Location: Food Quality LaboratoryTitle: Shelf life and microbial profile of peeled onions) Author
|Luo, Yaguang - Sunny|
Submitted to: Annual Meeting of the Institute of Food Technologists
Publication Type: Abstract only
Publication Acceptance Date: 2/12/2013
Publication Date: N/A
Citation: Interpretive Summary:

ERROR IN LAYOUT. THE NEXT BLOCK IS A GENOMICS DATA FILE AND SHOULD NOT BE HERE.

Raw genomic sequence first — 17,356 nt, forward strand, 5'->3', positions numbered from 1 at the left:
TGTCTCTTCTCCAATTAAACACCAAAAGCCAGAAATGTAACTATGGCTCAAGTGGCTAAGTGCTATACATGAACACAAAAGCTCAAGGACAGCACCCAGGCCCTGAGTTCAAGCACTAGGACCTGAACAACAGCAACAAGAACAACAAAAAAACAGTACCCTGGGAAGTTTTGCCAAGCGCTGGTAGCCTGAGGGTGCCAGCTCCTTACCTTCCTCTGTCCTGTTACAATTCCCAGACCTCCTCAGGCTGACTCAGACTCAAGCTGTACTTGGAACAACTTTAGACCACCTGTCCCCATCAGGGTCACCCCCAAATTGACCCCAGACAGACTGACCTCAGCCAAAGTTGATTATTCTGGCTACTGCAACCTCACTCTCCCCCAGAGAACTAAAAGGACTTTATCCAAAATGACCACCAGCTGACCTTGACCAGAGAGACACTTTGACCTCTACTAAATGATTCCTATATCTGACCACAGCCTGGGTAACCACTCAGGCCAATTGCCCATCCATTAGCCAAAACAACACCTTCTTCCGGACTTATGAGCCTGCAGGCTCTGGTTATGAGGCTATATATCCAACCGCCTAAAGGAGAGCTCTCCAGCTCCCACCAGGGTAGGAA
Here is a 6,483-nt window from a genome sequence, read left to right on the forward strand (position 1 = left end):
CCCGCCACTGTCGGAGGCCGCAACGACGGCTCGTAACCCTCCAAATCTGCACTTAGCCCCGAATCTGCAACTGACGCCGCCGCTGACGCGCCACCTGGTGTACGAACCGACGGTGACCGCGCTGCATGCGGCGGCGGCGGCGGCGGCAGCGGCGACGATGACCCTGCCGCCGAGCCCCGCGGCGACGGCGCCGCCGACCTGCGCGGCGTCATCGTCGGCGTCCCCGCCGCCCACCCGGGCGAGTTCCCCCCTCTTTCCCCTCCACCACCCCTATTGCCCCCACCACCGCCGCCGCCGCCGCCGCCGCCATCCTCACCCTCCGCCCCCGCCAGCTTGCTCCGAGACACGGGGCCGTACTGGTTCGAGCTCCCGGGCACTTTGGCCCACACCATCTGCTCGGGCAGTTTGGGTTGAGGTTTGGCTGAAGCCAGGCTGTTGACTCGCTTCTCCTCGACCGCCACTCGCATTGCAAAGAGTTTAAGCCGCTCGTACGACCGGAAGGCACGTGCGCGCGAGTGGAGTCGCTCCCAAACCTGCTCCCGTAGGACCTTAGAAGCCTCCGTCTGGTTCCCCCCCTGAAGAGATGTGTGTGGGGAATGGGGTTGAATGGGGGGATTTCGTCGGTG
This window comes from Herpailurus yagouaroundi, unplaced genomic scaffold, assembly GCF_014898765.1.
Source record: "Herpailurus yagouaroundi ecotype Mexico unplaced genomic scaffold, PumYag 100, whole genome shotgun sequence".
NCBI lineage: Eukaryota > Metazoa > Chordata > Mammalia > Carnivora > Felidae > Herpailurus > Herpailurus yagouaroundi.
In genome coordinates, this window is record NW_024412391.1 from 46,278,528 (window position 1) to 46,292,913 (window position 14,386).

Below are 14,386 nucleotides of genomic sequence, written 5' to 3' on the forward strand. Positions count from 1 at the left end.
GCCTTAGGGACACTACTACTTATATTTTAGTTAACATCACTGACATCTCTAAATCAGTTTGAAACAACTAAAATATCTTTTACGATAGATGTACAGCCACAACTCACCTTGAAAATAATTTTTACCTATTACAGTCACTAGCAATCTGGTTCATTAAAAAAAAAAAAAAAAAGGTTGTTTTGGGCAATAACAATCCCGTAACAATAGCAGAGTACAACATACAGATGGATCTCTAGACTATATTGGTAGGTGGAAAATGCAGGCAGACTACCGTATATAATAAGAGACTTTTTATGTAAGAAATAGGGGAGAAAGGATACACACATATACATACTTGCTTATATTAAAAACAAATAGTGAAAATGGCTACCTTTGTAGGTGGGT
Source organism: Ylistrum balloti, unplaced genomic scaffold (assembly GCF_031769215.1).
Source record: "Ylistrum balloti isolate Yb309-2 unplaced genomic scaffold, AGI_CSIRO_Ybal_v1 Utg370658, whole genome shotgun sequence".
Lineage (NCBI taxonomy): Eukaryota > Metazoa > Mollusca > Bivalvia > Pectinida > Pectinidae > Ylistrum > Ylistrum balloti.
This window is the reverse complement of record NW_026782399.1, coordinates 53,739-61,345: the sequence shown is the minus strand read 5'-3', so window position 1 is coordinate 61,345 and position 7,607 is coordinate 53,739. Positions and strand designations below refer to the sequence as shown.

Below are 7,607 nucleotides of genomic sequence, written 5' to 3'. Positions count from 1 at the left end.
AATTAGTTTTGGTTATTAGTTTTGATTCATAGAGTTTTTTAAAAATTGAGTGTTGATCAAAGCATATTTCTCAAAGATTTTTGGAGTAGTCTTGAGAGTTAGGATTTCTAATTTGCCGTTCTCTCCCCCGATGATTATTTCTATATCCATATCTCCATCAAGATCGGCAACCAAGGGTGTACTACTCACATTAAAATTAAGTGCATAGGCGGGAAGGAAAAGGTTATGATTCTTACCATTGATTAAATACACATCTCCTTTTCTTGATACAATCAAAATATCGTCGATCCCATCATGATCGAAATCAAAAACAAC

Technical Abstract: The increased usage of peeled onions over the past ten years by food service operations and fast-food restaurants has been plagued by black mold decay during cold-chain storage. This study examined the epiphytic microbiological distribution on onions and what effects various processing steps have on these populations and how they might affect the shelf-life of peeled onions. Yellow onion bulbs were aseptically separated into top, root, dry scales, and consecutive fresh-scale layers from outside to inside. Tissues from each segment were stomached and enumerated via spread plating for total aerobic bacteria, yeasts and molds. The effect of onion peeling, cutting, and washing sequences on microbial counts and shelf-life of peeled onions during cold storage were also investigated. Results indicate that spores of black mold are primarily located in the top portion, followed by roots and outside dry scales of the onions. This same distribution was also seen in total aerobic bacteria, yeasts and other mold counts. A processing sequence of peeling, cutting, and then washing with 200 ppm chlorine solution significantly reduced all residual microbiological populations and the development of black mold decay during storage. Peeled onions processed according to this optimized sequence were stored at 5 °C for 35 days with no evidence of black mold decay, resulting in acceptable product quality. This study provides cost-effective solutions for the industry to improve the quality and shelf life of peeled onions.